if __name__ == '__main__':      # to make main() be called
    #print("info:","script starting")
    main()

Wiring of the Components

Here is one picutre of the wiring of the MotionSensor itself: wiring if MotionSensor itself


In the next two picures you can see the wiring on the Raspberry Pi.

For the Motion Sensor the wiring is as follows:

  • grey (GPIO4 / board pin 7)
  • white (GPIO3 / board pin 5)
  • black (5V / board pin 2)

For the LED strip the wiring is as follows:

  • blue (GPIO24 / board pin 18)
  • green (GPIO22 / board pin 15)
  • red (GPIO17 / board pin 11)
  • black (GND / board pin 6)

For the LED strip I followed the instructions of http://dordnung.de/raspberrypi-ledstrip/ (unfortunately in german). But there are also pictures. I did it just like described there.

enter image description here enter image description here


Could there be a mistake in the wiring that has led to a hardware damage?

Or could it be something with the code? Because it is fading the LEDs and sending 100*3 commands to pigpio for one fade action. Could that stress the GPIOs too much?

  • The most likely reason for GPIO damage is feeding more than 3V3 into a GPIO. You only need to feed more than 3V3 into one GPIO, unfortunately a cascade effect may eventually take out all the others many days later. – joan Sep 30 '17 at 11:32
  • Can you add some images of your wiring ? – CoderMike Sep 30 '17 at 20:10
  • I added further information. Let me know if you need more! Thanks! – Pascal Oct 1 '17 at 11:51
2

Is it possible that at any point PIN 4 (PIR) was configured as OUT? That would damage GPIO permanently and be an easy root cause (if PIN 4 was set to OUT0, and sensor is reading 1, that is a direct short from 3V3 to ground) .

EDIT::

For the Motion Sensor the wiring is as follows:

grey (GPIO4 / board pin 7)

white (GPIO3 / board pin 5)

black (5V / board pin 2)

Please review the connection diagram, for the PIR device, surely the sensor needs a ground connection. GPIO configured as input is a very poor ground and would cause the problems described below (but with a different mode of action).


Otherwise

There is always the risk of occasional, static, capacitative, or inductive voltage spikes on GPIO when interfacing external devices. The causes of this are many, but the risk is higher when using a remote board or long wire connections directly to GPIO pin. The risk increases when you "hotplug" or there is intermittent wire contact. The risk is highest when using active devices with their own power supply or on-board regulators

The worst culprit is when you have a ground connection that is intermittent. Even if only few milliseconds due to poor contact, it can cause the onboard regulator of your PIR sensor to float up many volts from the raspberry PI, when ground reference is reestablished this now appears as a large potential on GPIO pin, maybe even more than 5V, NOT GOOD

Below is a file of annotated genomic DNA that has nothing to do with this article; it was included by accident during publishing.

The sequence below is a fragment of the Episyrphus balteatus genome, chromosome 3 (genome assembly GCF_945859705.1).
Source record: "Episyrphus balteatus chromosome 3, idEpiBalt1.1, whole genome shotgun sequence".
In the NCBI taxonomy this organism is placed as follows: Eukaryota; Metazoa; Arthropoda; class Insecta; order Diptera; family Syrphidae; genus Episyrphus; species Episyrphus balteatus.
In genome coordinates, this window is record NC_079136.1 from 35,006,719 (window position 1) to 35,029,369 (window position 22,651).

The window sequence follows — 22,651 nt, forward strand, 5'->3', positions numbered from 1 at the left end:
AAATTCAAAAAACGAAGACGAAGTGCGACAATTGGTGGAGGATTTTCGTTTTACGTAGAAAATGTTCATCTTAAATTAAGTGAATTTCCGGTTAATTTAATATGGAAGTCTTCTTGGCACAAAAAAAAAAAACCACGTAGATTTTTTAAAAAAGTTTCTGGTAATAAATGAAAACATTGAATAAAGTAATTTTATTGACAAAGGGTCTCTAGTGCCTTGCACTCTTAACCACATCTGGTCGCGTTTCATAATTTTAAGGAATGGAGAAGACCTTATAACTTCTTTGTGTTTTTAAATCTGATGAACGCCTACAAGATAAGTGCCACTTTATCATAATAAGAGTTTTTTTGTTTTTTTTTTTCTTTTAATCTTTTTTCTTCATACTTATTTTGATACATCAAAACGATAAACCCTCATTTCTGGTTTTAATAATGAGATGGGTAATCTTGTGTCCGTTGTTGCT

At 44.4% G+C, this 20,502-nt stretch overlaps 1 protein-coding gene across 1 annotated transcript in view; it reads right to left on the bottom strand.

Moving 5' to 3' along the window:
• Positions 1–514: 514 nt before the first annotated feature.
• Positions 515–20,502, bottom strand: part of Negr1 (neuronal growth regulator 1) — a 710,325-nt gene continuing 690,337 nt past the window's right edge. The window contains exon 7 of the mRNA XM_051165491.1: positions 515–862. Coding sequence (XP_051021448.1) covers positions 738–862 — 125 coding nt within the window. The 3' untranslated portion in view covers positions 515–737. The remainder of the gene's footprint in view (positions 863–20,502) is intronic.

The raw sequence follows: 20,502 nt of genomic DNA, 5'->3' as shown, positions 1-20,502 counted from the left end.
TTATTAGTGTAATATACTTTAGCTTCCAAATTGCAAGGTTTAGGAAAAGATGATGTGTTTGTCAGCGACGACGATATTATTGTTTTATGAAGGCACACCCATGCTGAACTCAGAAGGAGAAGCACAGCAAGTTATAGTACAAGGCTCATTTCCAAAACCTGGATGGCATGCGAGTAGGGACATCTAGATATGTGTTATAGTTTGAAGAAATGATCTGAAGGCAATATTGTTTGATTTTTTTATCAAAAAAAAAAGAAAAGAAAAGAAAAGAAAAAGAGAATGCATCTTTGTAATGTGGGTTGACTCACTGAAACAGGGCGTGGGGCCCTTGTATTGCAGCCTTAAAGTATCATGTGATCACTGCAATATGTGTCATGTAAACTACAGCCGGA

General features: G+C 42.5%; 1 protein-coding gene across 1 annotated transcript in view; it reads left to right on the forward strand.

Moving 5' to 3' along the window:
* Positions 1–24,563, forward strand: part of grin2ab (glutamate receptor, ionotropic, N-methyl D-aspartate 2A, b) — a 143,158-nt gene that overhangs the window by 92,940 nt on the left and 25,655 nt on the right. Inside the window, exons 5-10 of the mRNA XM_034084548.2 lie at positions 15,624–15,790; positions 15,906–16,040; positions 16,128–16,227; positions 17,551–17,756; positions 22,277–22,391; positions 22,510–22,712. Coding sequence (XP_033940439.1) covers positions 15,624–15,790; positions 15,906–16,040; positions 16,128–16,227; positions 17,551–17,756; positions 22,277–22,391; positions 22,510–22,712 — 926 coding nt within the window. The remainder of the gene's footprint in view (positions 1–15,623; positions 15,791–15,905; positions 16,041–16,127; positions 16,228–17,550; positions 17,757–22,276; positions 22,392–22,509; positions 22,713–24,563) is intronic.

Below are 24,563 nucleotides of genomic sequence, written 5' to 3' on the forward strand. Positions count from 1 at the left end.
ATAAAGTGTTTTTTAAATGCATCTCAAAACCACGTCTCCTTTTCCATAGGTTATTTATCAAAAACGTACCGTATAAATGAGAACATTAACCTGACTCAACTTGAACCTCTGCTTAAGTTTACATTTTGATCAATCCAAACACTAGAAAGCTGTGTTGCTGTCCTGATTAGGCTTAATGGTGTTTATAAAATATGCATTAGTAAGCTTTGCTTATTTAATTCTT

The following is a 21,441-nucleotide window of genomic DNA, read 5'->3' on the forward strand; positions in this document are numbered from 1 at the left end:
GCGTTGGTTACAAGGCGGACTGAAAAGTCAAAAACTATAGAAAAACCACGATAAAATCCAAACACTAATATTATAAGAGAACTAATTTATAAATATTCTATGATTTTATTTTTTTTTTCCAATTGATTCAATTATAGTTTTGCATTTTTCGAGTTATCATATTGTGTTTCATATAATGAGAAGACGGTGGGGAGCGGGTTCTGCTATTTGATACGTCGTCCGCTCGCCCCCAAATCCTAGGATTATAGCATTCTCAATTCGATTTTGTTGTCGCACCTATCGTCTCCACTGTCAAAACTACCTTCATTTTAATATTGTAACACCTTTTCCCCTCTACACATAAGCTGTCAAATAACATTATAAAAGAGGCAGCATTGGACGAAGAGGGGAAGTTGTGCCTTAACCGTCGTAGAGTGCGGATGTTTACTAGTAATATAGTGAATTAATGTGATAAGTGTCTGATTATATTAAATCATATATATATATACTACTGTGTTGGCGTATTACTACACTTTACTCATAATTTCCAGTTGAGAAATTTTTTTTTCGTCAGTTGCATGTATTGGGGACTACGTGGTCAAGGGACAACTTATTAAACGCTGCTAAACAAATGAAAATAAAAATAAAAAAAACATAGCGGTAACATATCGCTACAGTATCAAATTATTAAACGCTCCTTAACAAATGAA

It is unlikely that this due to the fast rate of switching of LED control signals, but more likely an intermittent issue due to (wiring) design flaw.

Recommendations

  1. Use multiple ground wires (e.g. use pin 6,9, and 14 at the same time) to minimize the risk of an intermittent ground
    • If Possible, use tight fitting ribbon connectors and not single-wire jumpers
  2. If possible, never disconnect sensor or LED when under power, if you must:

    • Always connect ground first
    • Always disconnect ground last

      (if you notice, on hot plug interface like USB, ground pin is longer and always makes contact first and disconnects last)

  3. Use a buffer (transistor) to drive GPIO pins and outputs
    • This reduces the coupled impedance and removes chance of inductive spikes
  4. Use External Zener diodes to clamp the GPIO voltage to 0<->3V3
    • Sacrificial protection from any accidental overvoltage
  5. Place resistors (low value ~100Ohm) in series with GPIO pins.
    • This limits the discharge current through GPIO in case of voltage spike
    • Prevents reflections for fast switching signals
  • Wow many thanks for the detailed advices and recommendations. I will get a new raspberry and will try to implement as many of these as possible. So that hopefully the next raspberry will last longer ;) – Pascal Oct 2 '17 at 21:11
  • @Pascal make sure there is no possibility that GPIO4 was configured as OUT, accidentally configuring an input pin as output, even for a moment, would cause instant death. A mistaken command to pigpiod could be the cause. – crasic Oct 2 '17 at 21:58
  • @Pascal see my new edit, I think there is something strange with your pinout for PIR – crasic Oct 2 '17 at 22:14